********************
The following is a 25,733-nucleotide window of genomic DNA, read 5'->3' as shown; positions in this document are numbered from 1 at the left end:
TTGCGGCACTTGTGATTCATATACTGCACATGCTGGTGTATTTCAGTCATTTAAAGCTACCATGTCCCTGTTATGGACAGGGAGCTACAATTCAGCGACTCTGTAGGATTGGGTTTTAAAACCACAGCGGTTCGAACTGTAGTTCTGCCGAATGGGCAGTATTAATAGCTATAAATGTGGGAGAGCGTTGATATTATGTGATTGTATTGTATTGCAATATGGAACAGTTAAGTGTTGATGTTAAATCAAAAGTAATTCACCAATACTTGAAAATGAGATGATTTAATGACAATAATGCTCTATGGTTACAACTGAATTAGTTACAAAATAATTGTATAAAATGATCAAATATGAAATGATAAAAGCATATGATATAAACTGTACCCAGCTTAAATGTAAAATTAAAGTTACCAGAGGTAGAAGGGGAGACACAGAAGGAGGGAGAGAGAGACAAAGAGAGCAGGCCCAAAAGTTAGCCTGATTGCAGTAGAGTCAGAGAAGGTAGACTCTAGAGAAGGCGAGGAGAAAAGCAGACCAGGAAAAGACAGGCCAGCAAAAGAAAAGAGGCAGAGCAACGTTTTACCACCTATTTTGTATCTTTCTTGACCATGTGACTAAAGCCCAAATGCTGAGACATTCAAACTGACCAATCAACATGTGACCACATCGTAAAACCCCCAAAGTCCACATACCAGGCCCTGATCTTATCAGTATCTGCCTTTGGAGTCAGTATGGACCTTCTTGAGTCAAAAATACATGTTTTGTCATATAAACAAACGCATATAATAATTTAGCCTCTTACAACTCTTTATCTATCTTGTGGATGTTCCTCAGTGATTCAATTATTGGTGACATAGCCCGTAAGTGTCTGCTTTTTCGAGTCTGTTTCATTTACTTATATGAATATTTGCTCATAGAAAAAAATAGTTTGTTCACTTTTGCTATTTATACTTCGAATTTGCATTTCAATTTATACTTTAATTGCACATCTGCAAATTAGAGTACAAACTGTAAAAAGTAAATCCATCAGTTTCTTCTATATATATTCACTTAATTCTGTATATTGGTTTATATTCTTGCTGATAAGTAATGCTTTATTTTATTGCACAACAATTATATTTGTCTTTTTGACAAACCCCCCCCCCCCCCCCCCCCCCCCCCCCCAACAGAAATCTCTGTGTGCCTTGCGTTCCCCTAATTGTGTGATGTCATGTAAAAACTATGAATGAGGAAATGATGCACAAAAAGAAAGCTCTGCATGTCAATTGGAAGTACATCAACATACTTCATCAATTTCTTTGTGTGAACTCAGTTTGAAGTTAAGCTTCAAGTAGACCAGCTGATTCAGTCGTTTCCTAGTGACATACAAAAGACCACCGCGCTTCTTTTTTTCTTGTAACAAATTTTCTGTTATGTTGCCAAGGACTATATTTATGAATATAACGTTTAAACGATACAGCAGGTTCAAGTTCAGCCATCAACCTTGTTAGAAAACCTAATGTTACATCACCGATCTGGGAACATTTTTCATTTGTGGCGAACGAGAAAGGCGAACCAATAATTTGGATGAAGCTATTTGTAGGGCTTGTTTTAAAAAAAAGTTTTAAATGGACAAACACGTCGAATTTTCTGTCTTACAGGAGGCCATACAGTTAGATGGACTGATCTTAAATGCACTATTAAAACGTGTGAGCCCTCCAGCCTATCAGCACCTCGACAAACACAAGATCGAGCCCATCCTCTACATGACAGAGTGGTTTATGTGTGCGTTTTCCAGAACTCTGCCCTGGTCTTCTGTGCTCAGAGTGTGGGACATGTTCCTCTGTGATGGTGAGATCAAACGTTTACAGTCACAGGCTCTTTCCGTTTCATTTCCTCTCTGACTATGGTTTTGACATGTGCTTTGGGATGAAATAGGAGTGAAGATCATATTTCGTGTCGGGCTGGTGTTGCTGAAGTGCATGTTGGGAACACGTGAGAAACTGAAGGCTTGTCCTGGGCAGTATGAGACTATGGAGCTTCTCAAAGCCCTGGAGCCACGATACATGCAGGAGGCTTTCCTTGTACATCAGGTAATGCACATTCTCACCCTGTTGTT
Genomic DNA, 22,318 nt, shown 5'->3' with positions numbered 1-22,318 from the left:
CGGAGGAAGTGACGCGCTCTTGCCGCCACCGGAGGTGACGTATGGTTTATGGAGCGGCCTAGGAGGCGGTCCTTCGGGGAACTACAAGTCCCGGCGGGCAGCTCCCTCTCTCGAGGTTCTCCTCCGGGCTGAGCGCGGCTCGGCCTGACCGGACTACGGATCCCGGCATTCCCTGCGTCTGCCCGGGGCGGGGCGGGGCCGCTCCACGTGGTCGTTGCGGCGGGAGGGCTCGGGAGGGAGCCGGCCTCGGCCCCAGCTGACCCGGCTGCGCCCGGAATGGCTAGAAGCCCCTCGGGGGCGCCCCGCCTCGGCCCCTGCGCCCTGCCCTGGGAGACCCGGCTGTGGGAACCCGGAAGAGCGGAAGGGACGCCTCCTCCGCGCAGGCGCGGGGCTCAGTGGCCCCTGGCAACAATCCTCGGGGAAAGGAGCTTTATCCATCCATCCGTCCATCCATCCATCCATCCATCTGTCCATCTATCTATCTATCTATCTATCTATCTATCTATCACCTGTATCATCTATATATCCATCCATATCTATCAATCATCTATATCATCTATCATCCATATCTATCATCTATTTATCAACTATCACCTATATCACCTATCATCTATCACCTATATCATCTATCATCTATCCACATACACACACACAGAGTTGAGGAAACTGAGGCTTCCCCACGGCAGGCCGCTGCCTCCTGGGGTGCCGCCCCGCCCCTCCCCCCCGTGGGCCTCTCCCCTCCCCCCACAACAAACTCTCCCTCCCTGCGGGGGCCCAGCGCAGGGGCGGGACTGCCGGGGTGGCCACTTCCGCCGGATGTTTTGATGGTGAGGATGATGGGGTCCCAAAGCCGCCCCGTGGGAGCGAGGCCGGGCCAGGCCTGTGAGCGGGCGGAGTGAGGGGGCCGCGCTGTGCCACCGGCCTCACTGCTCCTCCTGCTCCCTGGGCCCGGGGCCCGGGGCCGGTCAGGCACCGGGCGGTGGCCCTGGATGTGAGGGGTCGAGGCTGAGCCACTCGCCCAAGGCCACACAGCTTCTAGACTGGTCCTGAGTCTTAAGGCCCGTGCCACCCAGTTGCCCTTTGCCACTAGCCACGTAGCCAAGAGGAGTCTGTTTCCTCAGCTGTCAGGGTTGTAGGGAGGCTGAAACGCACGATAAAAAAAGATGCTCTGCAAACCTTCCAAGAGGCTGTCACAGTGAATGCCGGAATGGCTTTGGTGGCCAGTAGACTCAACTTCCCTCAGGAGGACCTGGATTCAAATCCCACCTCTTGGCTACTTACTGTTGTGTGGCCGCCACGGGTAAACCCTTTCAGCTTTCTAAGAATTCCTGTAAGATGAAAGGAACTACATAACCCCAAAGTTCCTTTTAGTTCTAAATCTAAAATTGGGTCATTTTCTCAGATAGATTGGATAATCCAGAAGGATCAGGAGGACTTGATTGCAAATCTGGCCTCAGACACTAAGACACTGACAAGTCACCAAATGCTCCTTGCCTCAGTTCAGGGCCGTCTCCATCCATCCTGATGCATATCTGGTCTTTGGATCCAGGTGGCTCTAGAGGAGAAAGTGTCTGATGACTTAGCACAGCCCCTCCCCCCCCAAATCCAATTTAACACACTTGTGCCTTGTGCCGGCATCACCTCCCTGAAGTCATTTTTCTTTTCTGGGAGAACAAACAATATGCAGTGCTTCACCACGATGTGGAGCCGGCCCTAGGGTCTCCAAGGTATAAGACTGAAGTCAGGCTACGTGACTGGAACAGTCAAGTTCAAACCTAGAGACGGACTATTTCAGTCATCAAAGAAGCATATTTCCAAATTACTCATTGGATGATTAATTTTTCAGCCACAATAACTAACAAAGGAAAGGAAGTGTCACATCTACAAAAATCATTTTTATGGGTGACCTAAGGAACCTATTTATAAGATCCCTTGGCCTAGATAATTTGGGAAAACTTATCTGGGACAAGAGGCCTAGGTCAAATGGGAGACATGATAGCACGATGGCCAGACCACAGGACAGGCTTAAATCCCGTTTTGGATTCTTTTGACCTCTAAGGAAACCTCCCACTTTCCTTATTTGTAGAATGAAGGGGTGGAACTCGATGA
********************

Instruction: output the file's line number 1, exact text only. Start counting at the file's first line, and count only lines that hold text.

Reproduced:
The following is a 25,733-nucleotide window of genomic DNA, read 5'->3' as shown; positions in this document are numbered from 1 at the left end: